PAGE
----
Tag Archives: Gravetye Manor

In a vase on Monday – Gravetye blooms

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None of these beautiful vases are mine this week, but they were all on display at Gravetye Manor which I visited at the weekend and blogged about here, and I thought the lovely IaVoM crowd would enjoy them as much as I did,

The gardens are glorious and happily there were also flowers everywhere within the hotel.  The ones above were in an intriguing circular but flat vase.  It struck me as a clever design as it provides that wonderful arc of flowers, but doesn’t take anything like the volume of blooms required to fill a similarly sized gold fish bowl shaped vase, and, if it’s to be placed against a wall you don’t need an all round arrangement.

I asked at reception what proportion of the blooms came from the garden and, whilst understandably they said the proportion is higher in the summer, it was clear from my walk around the garden and from the lovely natural feel to the arrangements, that many of the blooms, and particularly the foliage, had been cut from the garden.IMG_2527

This fabulous pair of vases were in the dining room, and, whilst I’m sure the lilies were brought in, and I imagine the Molucella too, I know the beautiful Dicentra were from the garden as I saw a whole bank of them.IMG_2457

This vase also made use of another round/flat vase.  I can’t think what the blue flower is (any clues?) but this too I saw growing in the garden.IMG_2459

And finally, I think perhaps my favourite, so simple and yet so charming, just a lupin bud, and some foliage, including a little bud of  Alchemilla mollis.IMG_2460

The head florist at Gravetye is Chelsea award winning Sue Flight, who’s quoted on the website saying  “It really is a pleasure to work with the flowers at Gravetye. The ability to have specially grown cut flowers is fantastic and I am able to recreate the garden inside! Gravetye has been an amazing place to work where you feel a sense of belonging to a special family; a family that works together to provide exceptional hospitality for our wonderful guests.”

It turns out she runs monthly Flower Workshops at the hotel.  Anyone tempted?  I know I am!

With thanks to Cathy at Rambling in the garden who hosts this lovely meme.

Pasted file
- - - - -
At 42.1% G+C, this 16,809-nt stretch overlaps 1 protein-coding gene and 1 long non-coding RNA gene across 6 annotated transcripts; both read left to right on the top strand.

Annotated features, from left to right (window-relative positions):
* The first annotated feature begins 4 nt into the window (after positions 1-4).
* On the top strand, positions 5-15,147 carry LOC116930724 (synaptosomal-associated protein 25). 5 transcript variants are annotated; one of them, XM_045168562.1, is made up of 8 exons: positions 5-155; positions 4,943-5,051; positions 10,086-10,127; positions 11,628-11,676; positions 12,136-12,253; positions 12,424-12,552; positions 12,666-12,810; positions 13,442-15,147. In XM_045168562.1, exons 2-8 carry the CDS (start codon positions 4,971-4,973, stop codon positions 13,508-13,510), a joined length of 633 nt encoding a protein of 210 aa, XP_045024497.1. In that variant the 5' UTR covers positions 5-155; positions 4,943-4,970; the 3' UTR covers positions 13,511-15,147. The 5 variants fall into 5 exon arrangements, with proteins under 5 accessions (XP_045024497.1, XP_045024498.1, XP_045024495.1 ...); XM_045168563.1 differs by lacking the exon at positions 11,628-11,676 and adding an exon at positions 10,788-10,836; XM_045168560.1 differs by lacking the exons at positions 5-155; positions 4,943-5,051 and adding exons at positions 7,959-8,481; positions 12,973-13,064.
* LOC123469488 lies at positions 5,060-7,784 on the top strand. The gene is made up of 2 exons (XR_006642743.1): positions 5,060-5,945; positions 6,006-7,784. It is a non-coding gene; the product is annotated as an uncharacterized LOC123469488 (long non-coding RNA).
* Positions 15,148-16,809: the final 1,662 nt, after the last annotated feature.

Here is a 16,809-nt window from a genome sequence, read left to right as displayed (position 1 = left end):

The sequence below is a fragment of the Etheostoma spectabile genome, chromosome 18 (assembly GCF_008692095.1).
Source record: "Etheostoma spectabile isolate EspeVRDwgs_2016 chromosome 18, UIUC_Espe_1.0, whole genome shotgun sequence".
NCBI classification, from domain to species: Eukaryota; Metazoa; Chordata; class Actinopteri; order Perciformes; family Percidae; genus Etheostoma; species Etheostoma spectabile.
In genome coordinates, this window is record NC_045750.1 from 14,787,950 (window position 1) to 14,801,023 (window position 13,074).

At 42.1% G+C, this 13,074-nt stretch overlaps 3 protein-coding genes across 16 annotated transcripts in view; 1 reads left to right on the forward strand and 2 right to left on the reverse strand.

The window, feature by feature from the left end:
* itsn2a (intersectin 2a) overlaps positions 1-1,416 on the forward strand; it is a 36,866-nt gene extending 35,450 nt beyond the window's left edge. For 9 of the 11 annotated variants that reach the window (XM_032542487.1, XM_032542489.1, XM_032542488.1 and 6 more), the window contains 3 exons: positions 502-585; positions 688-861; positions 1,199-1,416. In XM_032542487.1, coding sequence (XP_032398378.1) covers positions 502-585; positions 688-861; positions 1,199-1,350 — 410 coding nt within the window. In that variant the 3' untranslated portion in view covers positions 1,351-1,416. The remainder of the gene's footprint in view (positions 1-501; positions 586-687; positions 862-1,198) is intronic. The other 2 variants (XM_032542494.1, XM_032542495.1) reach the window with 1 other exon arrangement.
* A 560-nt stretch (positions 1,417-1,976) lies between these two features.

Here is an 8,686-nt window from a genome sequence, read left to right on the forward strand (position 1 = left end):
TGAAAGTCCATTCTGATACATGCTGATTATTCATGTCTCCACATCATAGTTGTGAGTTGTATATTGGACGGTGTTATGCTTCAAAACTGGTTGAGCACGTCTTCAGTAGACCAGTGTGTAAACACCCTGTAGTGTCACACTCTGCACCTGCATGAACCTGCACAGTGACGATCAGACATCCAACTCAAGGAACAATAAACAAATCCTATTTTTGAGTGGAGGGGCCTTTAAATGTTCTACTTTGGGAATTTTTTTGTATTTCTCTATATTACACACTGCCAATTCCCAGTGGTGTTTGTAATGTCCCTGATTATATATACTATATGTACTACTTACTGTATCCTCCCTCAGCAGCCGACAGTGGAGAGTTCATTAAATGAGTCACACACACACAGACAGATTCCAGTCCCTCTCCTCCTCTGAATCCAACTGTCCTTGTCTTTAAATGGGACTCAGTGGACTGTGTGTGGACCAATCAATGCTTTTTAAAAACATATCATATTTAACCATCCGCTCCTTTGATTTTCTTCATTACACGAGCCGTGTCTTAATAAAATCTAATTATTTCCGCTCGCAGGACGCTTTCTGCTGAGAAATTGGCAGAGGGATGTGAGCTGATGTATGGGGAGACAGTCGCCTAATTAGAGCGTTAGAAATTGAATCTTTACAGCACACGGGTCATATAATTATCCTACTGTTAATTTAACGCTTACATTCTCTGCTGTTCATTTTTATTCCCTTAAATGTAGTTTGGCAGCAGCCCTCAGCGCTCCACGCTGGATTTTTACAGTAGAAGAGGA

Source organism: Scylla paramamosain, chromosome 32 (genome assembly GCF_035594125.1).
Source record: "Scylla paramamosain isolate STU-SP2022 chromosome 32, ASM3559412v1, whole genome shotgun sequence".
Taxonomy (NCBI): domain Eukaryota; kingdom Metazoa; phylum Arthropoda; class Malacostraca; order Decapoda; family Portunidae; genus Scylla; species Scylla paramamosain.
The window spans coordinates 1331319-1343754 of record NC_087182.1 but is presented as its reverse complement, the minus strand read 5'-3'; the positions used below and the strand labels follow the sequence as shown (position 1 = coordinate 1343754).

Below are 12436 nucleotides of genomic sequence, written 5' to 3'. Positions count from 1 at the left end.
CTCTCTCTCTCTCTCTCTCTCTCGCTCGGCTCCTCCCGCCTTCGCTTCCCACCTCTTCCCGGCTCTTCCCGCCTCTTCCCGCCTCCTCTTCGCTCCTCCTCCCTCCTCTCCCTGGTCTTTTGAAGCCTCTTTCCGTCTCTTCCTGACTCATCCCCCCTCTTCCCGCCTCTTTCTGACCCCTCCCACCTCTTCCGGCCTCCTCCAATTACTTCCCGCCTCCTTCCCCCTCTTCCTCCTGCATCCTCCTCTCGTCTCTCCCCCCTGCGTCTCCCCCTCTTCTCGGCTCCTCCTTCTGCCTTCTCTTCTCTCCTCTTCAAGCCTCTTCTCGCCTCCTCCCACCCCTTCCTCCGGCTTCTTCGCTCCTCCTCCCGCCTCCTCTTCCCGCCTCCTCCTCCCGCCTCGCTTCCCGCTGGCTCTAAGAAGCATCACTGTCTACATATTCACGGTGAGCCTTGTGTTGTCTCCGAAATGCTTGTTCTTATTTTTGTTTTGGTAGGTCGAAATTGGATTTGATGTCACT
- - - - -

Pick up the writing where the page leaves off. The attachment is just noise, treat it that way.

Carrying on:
Glorious Gravetye Manor

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This weekend saw the OH and me celebrating (a month early) our 30th Wedding Anniversary having decided just a few days ago to go to Gravetye Manor.

Gravetye was the home of William Robinson, who bought it in 1884 and lived there until his death in 1935.  At Gravetye he established the idea of the English natural garden, eschewing the ‘blobby’ Victorian bedding planting and,  instead pioneering sweeping, painterly drifts of herbaceous perennials close to the house, but also establishing wonderful ‘wild’ areas of naturalised bulbs and wild flowers.

As the website says “The variety and charm of the arrangements of trees and shrubs and the layout of the different types of garden at Gravetye is still his creation and memorial. Even when very old and partly crippled he would go out in his wheelchair and scatter bulbs and seeds from a bag on his lap; the garden room he built at the end of the formal garden provided him with a shelter from which he could watch his beloved flowers and trees from a fresh viewpoint.”

I’d read about Robinson and Gravetye in The Garden magazine a couple of years ago and it’s been on my list ever since.  Following the hotel changing hands in 2010 significant redevelopment work has taken place in the garden under the careful eye of Tom Coward (who had previously spent three years with Fergus Garrett at Great Dixter).

The gardens surround a wonderful hotel and aren’t available to just wander into, consequently our stay was planned as a special treat – to stay a night and enjoy the gardens as part of the visit.

Exiting through the bar you are greeted with the view above.  The view is north westerly across the flower garden.

The timing of our visit was pretty much perfect with not only the tulips at their peak, but the Azalea Bank too.  And you have to admire the backdrop of remarkable mature trees.IMG_2476IMG_2483

Further absolutely stunning displays surrounded the Flower GardenIMG_2462IMG_2520

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To the south of the Flower Garden is a huge Wildflower Meadow but there wasn’t a great deal to see at this time of year, but there were some lovely poppies!

Walking around to the orchard and then on towards the glasshouses, we passed this glorious sight

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and we weren’t the only ones enjoying it!  Can someone identify it please?IMG_2489

On to the glasshouses and there was a mixture of large scale production, IMG_2492

as well as rather more glamorous endeavours.  Look at these fabulous peaches!IMG_2493IMG_2494

From the glasshouses we entered the astonishing elliptical 1.5 acre Kitchen Garden. Not only is this the first kitchen garden I’ve ever been in that wasn’t square or rectangular, but it’s also on a proper slope – the whole thing slopes really significantly towards the south east.IMG_2496IMG_2502

At the back of the Kitchen Garden we came across this beautiful ‘Allium Gate’. Apparently it was only made three years ago by a local female blacksmith.  I haven’t been able to find out the name of the maker, but isn’t it wonderful?

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All in all it was an amazing garden, so thank you Gravetye Manor, Tom Coward and William Robinson.  Genius!IMG_2501